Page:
Etymology
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mundane (adj.)

mid-15c., mondeine, "of this world, worldly, terrestrial," from Old French mondain "of this world, worldly, earthly, secular;" also "pure, clean; noble, generous" (12c.) and directly from Late Latin mundanus "belonging to the world" (as distinct from the Church), in classical Latin "a citizen of the world, cosmopolite," from mundus "universe, world," which is identical to mundus  "clean, elegant," but the exact connection is uncertain and the etymology is unknown.

Latin mundus "world" was used as a translation of Greek kosmos (see cosmos) in its Pythagorean sense of "the physical universe" (the original sense of the Greek word was "orderly arrangement"). Like kosmos (and perhaps by influence of it), Latin mundus also was used of a woman's "ornaments, dress," which also could entangle the adjective mundus "clean, elegant."

The English word's extended sense of "dull, uninteresting" is attested by 1850. Related: Mundanely. The mundane era was the chronology that began with the supposed epoch of the Creation (famously reckoned as 4004 B.C.E.).

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antemundane (adj.)
"existing or happening before the creation of the world," 1731; see ante- + mundane.
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macrocosm (n.)

c. 1600, "the great world" (the universe, as distinct from the "little world" of man and human societies), from French macrocosme (c. 1300) and directly from Medieval Latin macrocosmus, from Greek makros "large, long" (from PIE root *mak- "long, thin") + kosmos "world," also "order, harmonious arrangement" (see cosmos). Compare microcosm. The concept, if not the word, generally is traced to Democritus (5c. B.C.E.). Related: Macrocosmic.

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cosmogony (n.)

1690s, "a theory of the creation;" 1766 as "the creation of the universe;" 1777 as "science of the origin of the universe," from Latinized form of Greek kosmogonia "creation of the world," from kosmos "world, universe" (see cosmos) + -gonia "a begetting," from gonos "birth" (from PIE root *gene- "give birth, beget"). Related: Cosmogonal; cosmogonic; cosmogonist.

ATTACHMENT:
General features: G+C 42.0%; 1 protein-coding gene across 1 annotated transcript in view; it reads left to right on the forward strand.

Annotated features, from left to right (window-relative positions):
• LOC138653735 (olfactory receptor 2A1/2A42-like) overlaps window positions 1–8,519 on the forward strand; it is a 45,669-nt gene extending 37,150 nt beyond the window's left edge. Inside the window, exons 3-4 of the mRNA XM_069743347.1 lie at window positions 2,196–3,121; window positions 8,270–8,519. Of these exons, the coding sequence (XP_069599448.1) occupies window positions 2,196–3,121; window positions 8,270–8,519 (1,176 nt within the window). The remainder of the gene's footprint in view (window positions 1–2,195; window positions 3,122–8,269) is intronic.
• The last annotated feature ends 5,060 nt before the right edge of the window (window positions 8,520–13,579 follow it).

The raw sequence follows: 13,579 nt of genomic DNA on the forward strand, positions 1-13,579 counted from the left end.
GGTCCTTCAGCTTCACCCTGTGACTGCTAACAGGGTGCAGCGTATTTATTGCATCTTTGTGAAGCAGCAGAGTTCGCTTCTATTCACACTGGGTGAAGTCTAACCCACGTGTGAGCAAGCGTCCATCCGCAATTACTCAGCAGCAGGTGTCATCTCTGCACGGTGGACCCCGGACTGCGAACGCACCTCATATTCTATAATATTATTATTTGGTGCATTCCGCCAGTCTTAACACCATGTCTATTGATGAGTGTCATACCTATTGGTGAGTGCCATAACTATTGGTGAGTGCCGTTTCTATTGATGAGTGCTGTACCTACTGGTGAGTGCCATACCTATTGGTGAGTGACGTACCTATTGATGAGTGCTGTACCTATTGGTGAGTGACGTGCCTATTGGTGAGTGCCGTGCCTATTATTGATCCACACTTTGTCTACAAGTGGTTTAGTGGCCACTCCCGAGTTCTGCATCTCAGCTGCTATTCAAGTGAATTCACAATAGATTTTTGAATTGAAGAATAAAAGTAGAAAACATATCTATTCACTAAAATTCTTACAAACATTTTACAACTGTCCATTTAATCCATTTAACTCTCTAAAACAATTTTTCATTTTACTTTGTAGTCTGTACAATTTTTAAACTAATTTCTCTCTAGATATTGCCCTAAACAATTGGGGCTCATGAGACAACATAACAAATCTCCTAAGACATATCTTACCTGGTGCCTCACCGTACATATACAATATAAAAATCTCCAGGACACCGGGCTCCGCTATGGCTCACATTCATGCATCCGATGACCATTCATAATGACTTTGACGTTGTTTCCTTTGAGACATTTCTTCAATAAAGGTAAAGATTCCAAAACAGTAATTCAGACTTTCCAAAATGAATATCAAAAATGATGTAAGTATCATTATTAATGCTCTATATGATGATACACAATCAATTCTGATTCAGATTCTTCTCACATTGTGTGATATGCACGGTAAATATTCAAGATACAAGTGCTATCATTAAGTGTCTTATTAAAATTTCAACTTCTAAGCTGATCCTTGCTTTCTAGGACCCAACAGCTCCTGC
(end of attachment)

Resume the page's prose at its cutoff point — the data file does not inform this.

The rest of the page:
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globe-trotter (n.)
also globetrotter, "world traveler," especially one who goes from country to country around the world with the object of covering ground or setting records, 1871, from globe + agent noun from trot (v.). As a verb, globetrot is recorded from 1883. Related: Globe-trotting.
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walkie-talkie (n.)
1939, popularized in World War II army slang, from walk (v.) + talk (v.).
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underworld (n.)
c. 1600, "the lower world, Hades, place of departed souls," also "the earth, the world below the skies," as distinguished from heaven. Similar formation in German unterwelt, Dutch onderwereld, Danish underverden. Meaning "lower level of society" is first recorded 1890; "criminals and organized crime collectively" is attested from 1900.
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umpteen (adj.)
by 1907, popularized in World War I army slang, from umpty + -teen. Related: Umpteenth.
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inter-war (adj.)

1939, in reference to the period between the world wars, from inter- + war (n.).

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Serapis 
god of the lower world, from Latin, from Greek Serapis, earlier Sarapis, from Egyptian User-hapi, literally "Osiris-Apis."
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